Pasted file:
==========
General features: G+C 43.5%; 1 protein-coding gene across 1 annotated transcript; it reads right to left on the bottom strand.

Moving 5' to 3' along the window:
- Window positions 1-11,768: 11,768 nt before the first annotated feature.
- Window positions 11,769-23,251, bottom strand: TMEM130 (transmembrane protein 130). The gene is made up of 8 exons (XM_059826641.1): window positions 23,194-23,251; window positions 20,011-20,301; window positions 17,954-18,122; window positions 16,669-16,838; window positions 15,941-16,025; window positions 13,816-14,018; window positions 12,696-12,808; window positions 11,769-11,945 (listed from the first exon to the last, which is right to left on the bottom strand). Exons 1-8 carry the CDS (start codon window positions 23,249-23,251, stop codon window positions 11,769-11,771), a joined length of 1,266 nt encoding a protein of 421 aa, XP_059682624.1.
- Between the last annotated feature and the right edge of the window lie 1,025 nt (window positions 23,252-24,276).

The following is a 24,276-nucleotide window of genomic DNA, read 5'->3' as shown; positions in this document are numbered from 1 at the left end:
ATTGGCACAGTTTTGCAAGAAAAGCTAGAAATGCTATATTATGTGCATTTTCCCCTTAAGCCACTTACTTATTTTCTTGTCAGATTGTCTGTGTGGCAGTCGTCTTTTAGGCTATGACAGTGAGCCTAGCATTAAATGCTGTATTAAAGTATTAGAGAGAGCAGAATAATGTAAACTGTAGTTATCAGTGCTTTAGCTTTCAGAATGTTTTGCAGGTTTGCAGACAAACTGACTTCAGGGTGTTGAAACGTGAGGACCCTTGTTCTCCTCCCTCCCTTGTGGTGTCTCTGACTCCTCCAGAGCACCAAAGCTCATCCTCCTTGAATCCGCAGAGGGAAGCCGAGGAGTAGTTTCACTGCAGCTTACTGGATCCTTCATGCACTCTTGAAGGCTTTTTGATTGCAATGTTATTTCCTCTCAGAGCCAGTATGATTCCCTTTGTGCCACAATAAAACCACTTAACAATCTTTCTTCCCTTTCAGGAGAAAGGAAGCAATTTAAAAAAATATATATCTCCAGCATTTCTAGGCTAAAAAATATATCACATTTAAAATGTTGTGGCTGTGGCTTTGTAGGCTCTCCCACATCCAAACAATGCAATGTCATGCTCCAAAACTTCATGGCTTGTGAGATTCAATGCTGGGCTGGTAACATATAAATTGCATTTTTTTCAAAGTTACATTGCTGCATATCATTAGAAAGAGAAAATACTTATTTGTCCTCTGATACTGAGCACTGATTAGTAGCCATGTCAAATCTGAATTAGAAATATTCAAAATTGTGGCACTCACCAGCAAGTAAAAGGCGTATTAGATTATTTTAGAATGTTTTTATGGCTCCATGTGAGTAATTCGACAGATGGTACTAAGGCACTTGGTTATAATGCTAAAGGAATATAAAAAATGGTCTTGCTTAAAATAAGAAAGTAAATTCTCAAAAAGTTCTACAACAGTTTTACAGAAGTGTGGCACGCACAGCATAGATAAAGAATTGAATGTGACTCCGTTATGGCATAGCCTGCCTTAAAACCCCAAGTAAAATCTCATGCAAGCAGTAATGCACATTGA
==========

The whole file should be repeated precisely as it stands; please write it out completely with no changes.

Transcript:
General features: G+C 43.5%; 1 protein-coding gene across 1 annotated transcript; it reads right to left on the bottom strand.

Moving 5' to 3' along the window:
- Window positions 1-11,768: 11,768 nt before the first annotated feature.
- Window positions 11,769-23,251, bottom strand: TMEM130 (transmembrane protein 130). The gene is made up of 8 exons (XM_059826641.1): window positions 23,194-23,251; window positions 20,011-20,301; window positions 17,954-18,122; window positions 16,669-16,838; window positions 15,941-16,025; window positions 13,816-14,018; window positions 12,696-12,808; window positions 11,769-11,945 (listed from the first exon to the last, which is right to left on the bottom strand). Exons 1-8 carry the CDS (start codon window positions 23,249-23,251, stop codon window positions 11,769-11,771), a joined length of 1,266 nt encoding a protein of 421 aa, XP_059682624.1.
- Between the last annotated feature and the right edge of the window lie 1,025 nt (window positions 23,252-24,276).

The following is a 24,276-nucleotide window of genomic DNA, read 5'->3' as shown; positions in this document are numbered from 1 at the left end:
ATTGGCACAGTTTTGCAAGAAAAGCTAGAAATGCTATATTATGTGCATTTTCCCCTTAAGCCACTTACTTATTTTCTTGTCAGATTGTCTGTGTGGCAGTCGTCTTTTAGGCTATGACAGTGAGCCTAGCATTAAATGCTGTATTAAAGTATTAGAGAGAGCAGAATAATGTAAACTGTAGTTATCAGTGCTTTAGCTTTCAGAATGTTTTGCAGGTTTGCAGACAAACTGACTTCAGGGTGTTGAAACGTGAGGACCCTTGTTCTCCTCCCTCCCTTGTGGTGTCTCTGACTCCTCCAGAGCACCAAAGCTCATCCTCCTTGAATCCGCAGAGGGAAGCCGAGGAGTAGTTTCACTGCAGCTTACTGGATCCTTCATGCACTCTTGAAGGCTTTTTGATTGCAATGTTATTTCCTCTCAGAGCCAGTATGATTCCCTTTGTGCCACAATAAAACCACTTAACAATCTTTCTTCCCTTTCAGGAGAAAGGAAGCAATTTAAAAAAATATATATCTCCAGCATTTCTAGGCTAAAAAATATATCACATTTAAAATGTTGTGGCTGTGGCTTTGTAGGCTCTCCCACATCCAAACAATGCAATGTCATGCTCCAAAACTTCATGGCTTGTGAGATTCAATGCTGGGCTGGTAACATATAAATTGCATTTTTTTCAAAGTTACATTGCTGCATATCATTAGAAAGAGAAAATACTTATTTGTCCTCTGATACTGAGCACTGATTAGTAGCCATGTCAAATCTGAATTAGAAATATTCAAAATTGTGGCACTCACCAGCAAGTAAAAGGCGTATTAGATTATTTTAGAATGTTTTTATGGCTCCATGTGAGTAATTCGACAGATGGTACTAAGGCACTTGGTTATAATGCTAAAGGAATATAAAAAATGGTCTTGCTTAAAATAAGAAAGTAAATTCTCAAAAAGTTCTACAACAGTTTTACAGAAGTGTGGCACGCACAGCATAGATAAAGAATTGAATGTGACTCCGTTATGGCATAGCCTGCCTTAAAACCCCAAGTAAAATCTCATGCAAGCAGTAATGCACATTGA